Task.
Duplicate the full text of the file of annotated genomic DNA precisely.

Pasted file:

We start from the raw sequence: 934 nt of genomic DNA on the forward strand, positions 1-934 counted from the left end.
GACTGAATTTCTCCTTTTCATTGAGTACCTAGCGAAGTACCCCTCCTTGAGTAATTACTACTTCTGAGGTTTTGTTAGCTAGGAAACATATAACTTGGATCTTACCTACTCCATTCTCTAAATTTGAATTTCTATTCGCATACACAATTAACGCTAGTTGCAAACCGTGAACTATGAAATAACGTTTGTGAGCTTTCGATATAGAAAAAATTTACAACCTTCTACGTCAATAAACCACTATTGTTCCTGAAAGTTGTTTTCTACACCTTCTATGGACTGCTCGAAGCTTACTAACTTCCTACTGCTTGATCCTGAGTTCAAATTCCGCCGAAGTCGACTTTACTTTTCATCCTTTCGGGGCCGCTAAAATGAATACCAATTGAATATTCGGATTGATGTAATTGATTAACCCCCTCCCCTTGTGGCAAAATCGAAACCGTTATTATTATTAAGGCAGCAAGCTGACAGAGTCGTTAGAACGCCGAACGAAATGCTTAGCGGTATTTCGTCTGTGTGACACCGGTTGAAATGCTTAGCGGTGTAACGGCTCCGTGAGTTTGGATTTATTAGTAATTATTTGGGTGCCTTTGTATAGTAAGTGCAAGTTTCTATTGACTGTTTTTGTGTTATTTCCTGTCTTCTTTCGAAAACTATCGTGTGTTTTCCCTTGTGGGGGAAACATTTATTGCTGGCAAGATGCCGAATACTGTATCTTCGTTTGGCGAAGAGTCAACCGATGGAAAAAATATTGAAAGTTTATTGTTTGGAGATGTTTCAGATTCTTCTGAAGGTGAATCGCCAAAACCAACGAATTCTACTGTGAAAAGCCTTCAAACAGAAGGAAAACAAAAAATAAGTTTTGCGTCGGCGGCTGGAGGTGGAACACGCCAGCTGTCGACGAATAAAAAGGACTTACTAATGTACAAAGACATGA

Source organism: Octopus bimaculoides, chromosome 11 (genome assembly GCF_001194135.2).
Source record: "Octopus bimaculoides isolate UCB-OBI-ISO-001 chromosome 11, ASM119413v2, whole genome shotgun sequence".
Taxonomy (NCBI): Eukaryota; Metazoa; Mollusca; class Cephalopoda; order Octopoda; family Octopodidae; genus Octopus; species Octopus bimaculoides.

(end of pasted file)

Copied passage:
We start from the raw sequence: 934 nt of genomic DNA on the forward strand, positions 1-934 counted from the left end.
GACTGAATTTCTCCTTTTCATTGAGTACCTAGCGAAGTACCCCTCCTTGAGTAATTACTACTTCTGAGGTTTTGTTAGCTAGGAAACATATAACTTGGATCTTACCTACTCCATTCTCTAAATTTGAATTTCTATTCGCATACACAATTAACGCTAGTTGCAAACCGTGAACTATGAAATAACGTTTGTGAGCTTTCGATATAGAAAAAATTTACAACCTTCTACGTCAATAAACCACTATTGTTCCTGAAAGTTGTTTTCTACACCTTCTATGGACTGCTCGAAGCTTACTAACTTCCTACTGCTTGATCCTGAGTTCAAATTCCGCCGAAGTCGACTTTACTTTTCATCCTTTCGGGGCCGCTAAAATGAATACCAATTGAATATTCGGATTGATGTAATTGATTAACCCCCTCCCCTTGTGGCAAAATCGAAACCGTTATTATTATTAAGGCAGCAAGCTGACAGAGTCGTTAGAACGCCGAACGAAATGCTTAGCGGTATTTCGTCTGTGTGACACCGGTTGAAATGCTTAGCGGTGTAACGGCTCCGTGAGTTTGGATTTATTAGTAATTATTTGGGTGCCTTTGTATAGTAAGTGCAAGTTTCTATTGACTGTTTTTGTGTTATTTCCTGTCTTCTTTCGAAAACTATCGTGTGTTTTCCCTTGTGGGGGAAACATTTATTGCTGGCAAGATGCCGAATACTGTATCTTCGTTTGGCGAAGAGTCAACCGATGGAAAAAATATTGAAAGTTTATTGTTTGGAGATGTTTCAGATTCTTCTGAAGGTGAATCGCCAAAACCAACGAATTCTACTGTGAAAAGCCTTCAAACAGAAGGAAAACAAAAAATAAGTTTTGCGTCGGCGGCTGGAGGTGGAACACGCCAGCTGTCGACGAATAAAAAGGACTTACTAATGTACAAAGACATGA

Source organism: Octopus bimaculoides, chromosome 11 (genome assembly GCF_001194135.2).
Source record: "Octopus bimaculoides isolate UCB-OBI-ISO-001 chromosome 11, ASM119413v2, whole genome shotgun sequence".
Taxonomy (NCBI): Eukaryota; Metazoa; Mollusca; class Cephalopoda; order Octopoda; family Octopodidae; genus Octopus; species Octopus bimaculoides.